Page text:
Big news in media circles: The Daily Beast's Howard Kurtz broke the news today on Twitter that Franklin Foer, brother of novelist Jonathan Safran Foer and author of How Soccer Explains The World, is stepping down as editor of The New Republic after almost five years in the role, with executive editor Richard Just taking his place. Foer will continue to write for the magazine as an editor-at-large.
In an interview with Yahoo, TNR's longtime owner Marty Peretz, who holds controversial views and is famously strong-willed, said his relationship with Foer rivals the close one he had with former editor Michael Kinsley, and praised Foer as "gifted" and "sweet." Foer told The New York Times he is making the move to do more writing; he's currently writing on a book about liberalism's roots in the Progressive era.
Industry observers are just beginning to weigh in--speculating on the reasons behind the shakeup, assessing Foer's legacy, and contemplating TNR's future.
- Management Problems? wonders Gawker's Hamilton Nolan: "We suspect that maybe, just maybe, working for Marty Peretz is unpleasant."
- Foer Changed TNR's Tone, observes Yahoo's Michael Calderone: "Foer oversaw design changes and moved the magazine to a biweekly schedule. He also helped shift the contrarian, left-of-center magazine away from the staunch pro-war editorial stance it adopted before the 2003 invasion of Iraq."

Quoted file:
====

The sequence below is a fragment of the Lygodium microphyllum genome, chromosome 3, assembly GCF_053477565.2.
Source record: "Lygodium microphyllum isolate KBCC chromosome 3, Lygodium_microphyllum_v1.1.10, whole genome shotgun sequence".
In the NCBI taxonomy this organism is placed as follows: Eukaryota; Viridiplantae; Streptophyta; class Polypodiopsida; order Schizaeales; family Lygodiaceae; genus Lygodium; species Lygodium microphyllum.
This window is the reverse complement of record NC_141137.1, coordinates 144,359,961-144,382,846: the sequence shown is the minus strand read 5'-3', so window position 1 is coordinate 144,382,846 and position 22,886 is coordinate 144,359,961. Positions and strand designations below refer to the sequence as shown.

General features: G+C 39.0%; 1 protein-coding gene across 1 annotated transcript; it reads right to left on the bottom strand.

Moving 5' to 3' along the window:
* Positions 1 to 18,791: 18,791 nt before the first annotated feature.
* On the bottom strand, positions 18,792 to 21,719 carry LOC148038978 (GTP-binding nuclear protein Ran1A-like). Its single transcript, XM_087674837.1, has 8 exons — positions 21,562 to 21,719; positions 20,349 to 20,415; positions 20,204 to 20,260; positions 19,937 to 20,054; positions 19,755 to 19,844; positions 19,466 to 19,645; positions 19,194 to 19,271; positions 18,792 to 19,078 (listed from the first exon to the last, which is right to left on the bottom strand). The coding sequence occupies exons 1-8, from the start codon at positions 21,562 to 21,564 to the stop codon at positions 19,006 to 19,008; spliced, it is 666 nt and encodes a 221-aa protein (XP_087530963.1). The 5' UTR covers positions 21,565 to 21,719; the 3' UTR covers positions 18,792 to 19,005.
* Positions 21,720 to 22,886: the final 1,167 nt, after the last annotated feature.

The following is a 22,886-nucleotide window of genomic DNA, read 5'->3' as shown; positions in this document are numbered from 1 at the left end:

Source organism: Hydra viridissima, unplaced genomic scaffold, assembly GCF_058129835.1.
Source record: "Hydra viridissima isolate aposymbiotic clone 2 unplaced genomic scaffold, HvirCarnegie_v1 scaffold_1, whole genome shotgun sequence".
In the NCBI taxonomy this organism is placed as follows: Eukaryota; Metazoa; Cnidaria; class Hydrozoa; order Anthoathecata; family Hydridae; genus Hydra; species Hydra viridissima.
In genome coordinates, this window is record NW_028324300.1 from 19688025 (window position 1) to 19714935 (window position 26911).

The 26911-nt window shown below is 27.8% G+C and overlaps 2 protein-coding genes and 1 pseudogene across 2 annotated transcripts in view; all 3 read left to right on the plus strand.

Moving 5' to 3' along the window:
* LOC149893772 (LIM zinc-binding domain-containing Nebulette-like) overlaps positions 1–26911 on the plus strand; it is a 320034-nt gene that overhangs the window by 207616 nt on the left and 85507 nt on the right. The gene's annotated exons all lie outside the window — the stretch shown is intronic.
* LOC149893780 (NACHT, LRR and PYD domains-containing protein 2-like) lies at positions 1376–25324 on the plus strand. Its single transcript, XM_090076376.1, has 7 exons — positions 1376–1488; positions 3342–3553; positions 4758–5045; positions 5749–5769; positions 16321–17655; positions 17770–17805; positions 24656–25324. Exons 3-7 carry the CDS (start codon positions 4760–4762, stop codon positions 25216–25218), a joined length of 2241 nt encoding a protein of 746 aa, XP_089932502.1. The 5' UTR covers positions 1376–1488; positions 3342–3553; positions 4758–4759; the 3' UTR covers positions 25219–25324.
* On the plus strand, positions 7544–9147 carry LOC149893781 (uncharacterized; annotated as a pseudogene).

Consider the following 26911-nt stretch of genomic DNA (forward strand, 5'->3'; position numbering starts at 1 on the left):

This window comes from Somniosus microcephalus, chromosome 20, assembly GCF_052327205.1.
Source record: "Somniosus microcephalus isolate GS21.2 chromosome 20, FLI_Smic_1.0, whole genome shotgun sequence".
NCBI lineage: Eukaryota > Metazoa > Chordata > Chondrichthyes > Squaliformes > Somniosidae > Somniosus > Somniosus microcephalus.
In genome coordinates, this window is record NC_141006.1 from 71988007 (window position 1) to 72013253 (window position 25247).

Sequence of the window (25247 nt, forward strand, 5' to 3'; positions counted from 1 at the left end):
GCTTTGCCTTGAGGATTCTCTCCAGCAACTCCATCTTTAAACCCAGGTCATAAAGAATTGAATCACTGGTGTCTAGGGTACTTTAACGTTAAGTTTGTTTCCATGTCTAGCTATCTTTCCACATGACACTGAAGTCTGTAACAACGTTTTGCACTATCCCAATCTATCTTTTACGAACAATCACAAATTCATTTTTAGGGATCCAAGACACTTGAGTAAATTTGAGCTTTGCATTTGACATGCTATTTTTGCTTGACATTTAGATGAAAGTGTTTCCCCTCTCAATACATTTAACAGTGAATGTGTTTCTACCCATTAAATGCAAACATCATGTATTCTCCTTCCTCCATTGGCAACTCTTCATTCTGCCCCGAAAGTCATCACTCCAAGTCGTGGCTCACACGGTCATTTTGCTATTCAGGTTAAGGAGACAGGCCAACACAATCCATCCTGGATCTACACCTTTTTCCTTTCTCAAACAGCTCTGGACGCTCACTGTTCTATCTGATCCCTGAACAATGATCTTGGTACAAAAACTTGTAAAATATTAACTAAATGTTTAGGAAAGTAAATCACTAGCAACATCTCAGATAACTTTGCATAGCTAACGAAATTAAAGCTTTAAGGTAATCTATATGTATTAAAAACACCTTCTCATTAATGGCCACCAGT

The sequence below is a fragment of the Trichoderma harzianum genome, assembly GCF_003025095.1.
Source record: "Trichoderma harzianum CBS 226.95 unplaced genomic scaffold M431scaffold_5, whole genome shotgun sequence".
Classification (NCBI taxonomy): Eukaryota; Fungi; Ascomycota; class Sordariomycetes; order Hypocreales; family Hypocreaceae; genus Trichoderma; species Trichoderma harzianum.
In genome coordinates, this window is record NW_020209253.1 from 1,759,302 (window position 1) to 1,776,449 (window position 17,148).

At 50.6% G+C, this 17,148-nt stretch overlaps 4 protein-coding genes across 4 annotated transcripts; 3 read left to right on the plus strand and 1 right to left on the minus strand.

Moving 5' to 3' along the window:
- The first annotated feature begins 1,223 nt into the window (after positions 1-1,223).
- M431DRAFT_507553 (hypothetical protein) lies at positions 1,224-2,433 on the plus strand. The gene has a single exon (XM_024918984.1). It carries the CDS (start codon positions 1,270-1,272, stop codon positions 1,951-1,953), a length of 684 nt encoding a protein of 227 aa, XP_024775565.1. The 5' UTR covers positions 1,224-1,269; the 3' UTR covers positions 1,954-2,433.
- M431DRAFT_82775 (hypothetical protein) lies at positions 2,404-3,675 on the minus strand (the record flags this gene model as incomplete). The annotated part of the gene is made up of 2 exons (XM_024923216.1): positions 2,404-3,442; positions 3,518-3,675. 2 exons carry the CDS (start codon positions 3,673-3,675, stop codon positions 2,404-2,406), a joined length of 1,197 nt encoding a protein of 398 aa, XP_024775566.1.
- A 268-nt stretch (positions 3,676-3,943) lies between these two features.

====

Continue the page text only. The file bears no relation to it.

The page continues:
- I Wish Foer Luck But I'm Still Angry At Him, Scott Beauchamp, the soldier who penned the dispatches, tells The New York Observer: "I don't understand how [Foer] wouldn't even offer any sort of apology after my first sergeant was convicted of murder, for executing Iraqis." Foer, in turn, told the Observer he understands how Beauchamp feels but stands by his treatment of the incident.
- Richard Just Will Take TNR In A New Direction, reports Patricia Cohen at The New York Times: Just tells the Times he plans on transforming TNR's website into a destination for long-form journalism while continuing the magazine's history of crusading, but with "more of a swashbuckling mentality," on issues such as human rights, the environment, immigration, and gay rights. Cohen observes, "At 31, Mr. Just fits the New Republic’s formula for editors: young, male Ivy Leaguers."